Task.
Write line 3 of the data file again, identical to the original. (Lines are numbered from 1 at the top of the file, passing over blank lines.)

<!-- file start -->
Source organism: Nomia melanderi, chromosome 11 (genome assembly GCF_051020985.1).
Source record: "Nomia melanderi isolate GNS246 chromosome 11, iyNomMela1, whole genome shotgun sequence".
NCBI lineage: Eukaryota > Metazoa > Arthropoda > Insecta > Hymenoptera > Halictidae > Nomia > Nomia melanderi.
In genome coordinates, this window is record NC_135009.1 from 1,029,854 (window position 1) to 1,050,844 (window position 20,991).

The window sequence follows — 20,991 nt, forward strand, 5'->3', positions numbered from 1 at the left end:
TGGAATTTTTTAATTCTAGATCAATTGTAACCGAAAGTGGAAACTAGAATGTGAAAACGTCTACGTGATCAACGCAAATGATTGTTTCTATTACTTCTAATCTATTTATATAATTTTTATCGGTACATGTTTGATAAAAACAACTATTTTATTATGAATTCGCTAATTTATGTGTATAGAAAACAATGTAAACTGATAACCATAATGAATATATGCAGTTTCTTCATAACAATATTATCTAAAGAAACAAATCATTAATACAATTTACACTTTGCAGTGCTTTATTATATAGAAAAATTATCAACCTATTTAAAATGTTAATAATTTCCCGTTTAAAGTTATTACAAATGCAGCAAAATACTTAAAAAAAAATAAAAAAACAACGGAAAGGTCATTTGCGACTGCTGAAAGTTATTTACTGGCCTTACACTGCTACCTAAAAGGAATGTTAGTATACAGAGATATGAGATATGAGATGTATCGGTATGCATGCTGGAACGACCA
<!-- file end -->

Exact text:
NCBI lineage: Eukaryota > Metazoa > Arthropoda > Insecta > Hymenoptera > Halictidae > Nomia > Nomia melanderi.